After making March of the Penguins, Academy Award- winning Writer/Director Luc Jacquet returned to Antarctica to shoot Ice and the Sky. In this film, we learn that Claude Lorius was drawn to return to the Antarctic just as you were.
Why is Antarctica so fascinating?
Living in the Antarctic gives you the feeling that you have to survive on your own. I really like the aesthetic point of view, the landscape and high geographic formations. It speaks to me very deeply. Perhaps also because the light changes all the time and because it is pure, since everything is white until the light changes just a bit, and the landscape hovers around you. It is absolutely incredible.
I also love it because it’s a challenge, much like trying to understand who you are in the middle of a storm. It is interesting. It presents the true scale of human vulnerability before nature. I also love the relationships that the people who live in Antarctica create. You have to have solidarity and you have to take care of those people around you.
Everyone who goes down there is drawn by the same fascination. Maybe this is the reason why people who have gone to Antarctica befriend other people who have been there. We share so many experiences.
Do you see any parallels between Claude Lorius’ life and yours?
Yes, there are many parallels. Even though Claude has got forty years on me, I first went to Antarctica for the same reason that he did. While I was a university student, I happened to read an ad looking for someone to live in Antarctica for a year. Like Claude, I found my vocation there by chance. For him it was science; for me it was filming. Most people go to Antarctica for the sake of adventure. But after the initial Antarctic experience, both Claude and I changed our plans and decided to do something different.
How did that change your life?
When you’re in Antarctica, you get the feeling that you are hovering above the planet Earth, and you get a powerful sense of empathy for the planet because you are so far away from society. When you do return to society, you feel compelled to take care of the planet.
People who have lived in a space station get the same feeling. It’s called “the overview effect”.
As Claude Lorius explains in your film,
a single air bubble can tell us everything about temperature, climate, and the im- pact of carbon emissions. So, has civilization also left its mark on Antarctica?
To find evidence there of human environmental impact means that we no longer have any choice. We are living on a raft, so we have to take into consideration the fact that everything has an impact somewhere else in the world. For me, this was the real revelation inspired
by Claude’s work. He said that if we burn something somewhere, it’s going to have an impact elsewhere. And no one, either rich or poor, is going to be spared. People have to take responsibility for their actions.
The scientific discoveries that Claude Lorius published in the mid-1980s could have made a difference, but his warnings went unheeded. Do you expect major policy changes at COP21?
Claude is optimistic because no one talked about global warming thirty years ago; today, everyone is aware of it. But this is not enough, despite the fact that there are many people in civil society who are committed to taking action. Of course, things are not going fast enough to reply successfully to the challenge of global warming. We have to create a new level of engagement. We need people who represent mankind instead of the presidents of certain individual nations. We have to go to the top to make decisions for all humankind, but this policy plateau doesn’t exist yet.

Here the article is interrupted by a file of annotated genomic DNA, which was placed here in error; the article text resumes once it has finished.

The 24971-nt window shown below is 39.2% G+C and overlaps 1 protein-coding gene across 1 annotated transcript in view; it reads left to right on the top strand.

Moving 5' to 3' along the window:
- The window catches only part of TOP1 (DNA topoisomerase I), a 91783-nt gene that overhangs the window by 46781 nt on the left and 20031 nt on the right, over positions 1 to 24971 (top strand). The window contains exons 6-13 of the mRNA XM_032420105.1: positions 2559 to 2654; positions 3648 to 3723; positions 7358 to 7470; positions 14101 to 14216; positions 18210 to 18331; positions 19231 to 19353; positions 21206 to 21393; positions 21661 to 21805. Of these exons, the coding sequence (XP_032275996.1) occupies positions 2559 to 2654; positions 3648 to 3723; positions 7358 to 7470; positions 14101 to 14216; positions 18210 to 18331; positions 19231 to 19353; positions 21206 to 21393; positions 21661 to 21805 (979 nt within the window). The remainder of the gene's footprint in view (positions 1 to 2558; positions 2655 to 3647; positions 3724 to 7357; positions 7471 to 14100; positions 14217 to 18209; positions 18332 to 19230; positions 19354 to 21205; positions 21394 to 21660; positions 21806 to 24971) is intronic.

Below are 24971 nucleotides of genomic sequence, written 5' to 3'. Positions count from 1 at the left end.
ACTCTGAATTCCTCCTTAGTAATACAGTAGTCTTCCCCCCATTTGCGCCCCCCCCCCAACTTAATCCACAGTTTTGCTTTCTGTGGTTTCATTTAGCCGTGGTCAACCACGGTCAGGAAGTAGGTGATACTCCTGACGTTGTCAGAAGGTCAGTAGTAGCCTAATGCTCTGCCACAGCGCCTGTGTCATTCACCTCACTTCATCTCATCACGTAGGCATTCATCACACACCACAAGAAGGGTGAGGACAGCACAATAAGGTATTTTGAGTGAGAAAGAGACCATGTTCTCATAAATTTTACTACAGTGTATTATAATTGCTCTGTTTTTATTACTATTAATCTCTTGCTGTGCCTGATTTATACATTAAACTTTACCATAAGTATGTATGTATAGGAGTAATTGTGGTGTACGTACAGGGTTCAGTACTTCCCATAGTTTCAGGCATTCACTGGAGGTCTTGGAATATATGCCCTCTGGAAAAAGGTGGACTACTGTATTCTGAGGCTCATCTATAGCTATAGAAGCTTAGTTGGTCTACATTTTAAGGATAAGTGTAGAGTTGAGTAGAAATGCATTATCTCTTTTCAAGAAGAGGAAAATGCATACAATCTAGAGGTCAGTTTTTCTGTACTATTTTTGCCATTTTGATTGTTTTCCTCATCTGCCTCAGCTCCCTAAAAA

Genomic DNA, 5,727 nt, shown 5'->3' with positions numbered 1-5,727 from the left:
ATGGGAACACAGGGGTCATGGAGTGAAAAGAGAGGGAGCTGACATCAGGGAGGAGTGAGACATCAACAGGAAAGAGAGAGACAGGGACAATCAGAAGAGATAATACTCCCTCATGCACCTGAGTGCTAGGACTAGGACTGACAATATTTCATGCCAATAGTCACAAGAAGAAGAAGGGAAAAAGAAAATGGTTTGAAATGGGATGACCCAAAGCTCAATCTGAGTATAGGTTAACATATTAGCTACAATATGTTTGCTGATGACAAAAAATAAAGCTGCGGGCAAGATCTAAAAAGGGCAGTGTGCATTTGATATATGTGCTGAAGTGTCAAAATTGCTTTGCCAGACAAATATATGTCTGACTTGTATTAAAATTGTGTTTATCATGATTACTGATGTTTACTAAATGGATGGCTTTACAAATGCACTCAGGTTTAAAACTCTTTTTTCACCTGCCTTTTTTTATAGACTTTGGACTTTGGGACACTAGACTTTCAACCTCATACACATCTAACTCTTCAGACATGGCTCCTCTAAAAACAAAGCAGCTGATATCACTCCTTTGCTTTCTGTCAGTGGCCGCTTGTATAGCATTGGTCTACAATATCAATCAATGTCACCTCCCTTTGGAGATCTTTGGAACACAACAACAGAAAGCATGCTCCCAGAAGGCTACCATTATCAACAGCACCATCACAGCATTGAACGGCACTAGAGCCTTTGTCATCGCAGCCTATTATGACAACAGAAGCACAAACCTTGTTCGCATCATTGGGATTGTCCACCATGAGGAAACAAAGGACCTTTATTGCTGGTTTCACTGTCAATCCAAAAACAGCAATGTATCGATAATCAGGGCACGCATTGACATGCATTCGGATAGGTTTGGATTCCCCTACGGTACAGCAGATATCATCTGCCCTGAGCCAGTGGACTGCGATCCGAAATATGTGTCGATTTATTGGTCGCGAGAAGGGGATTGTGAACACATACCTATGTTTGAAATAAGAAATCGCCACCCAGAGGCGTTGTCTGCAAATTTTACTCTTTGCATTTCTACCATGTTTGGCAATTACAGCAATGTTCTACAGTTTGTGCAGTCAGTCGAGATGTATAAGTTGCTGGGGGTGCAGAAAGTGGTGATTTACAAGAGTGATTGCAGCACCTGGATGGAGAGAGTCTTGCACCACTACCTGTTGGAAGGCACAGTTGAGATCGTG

Is Ice and the Sky a call to action?
This is a political film. I am fed up with seeing the planet deteriorate while people do nothing. The older I get, the louder I want to shout it out. We have all the means to solve the prob- lem. We have the energy, the power, all the gadgets and machines, but we are still unable to solve the problem. I think this is the greatest challenge our generation faces.
What impact can films have?
Everyone is aware of what is happening around us, so now the problem is to con- nect people to this issue. I think it’s better to connect people to the issue emotionally. A well photographed story about an extraordi- nary man is better than repeating the fact that carbon dioxide levels in the atmosphere are rising. I’m trying to find a new way to connect people emotionally.
What approach is your non-profit organization Wild Touch taking?
We are conducting a lot of educational programs because, as part of a network of scientists, teachers, artists and filmmakers, we are able to find a common language to help young people and educators understand what we’re talking about when we talk about global warming. Marion Cotillard did the voice-over for the Ice and the Sky educational program
because it was important for her and because she wanted to do something for the planet. We also produced educational programs on forests. The next topic will be biodiversity.
Are you planning anything for COP21 in Paris?
I will be in Antarctica where we’ll be shoot ing a film with a crew of ten people. During COP21, we’re going to transmit live video of penguins from Antarctica every day. We’re going to screen it at the Bibliotheque François Mitterrand in Paris to raise awareness on both penguins and the emergency situation in Antarctica.
I will be there with two highly regarded French photographers: Laurent Ballesta who’s going to dive deep underwater with the penguins; and Vincent Murnier, who’ll take the high ground. They can get absolutely amazing shots. Emotion and the power of the image will raise awareness during COP21. The projection screen is more than 60 meters high, so it will be a towering image.
Photos ©Eskward Wild Touch/Luc Jacquet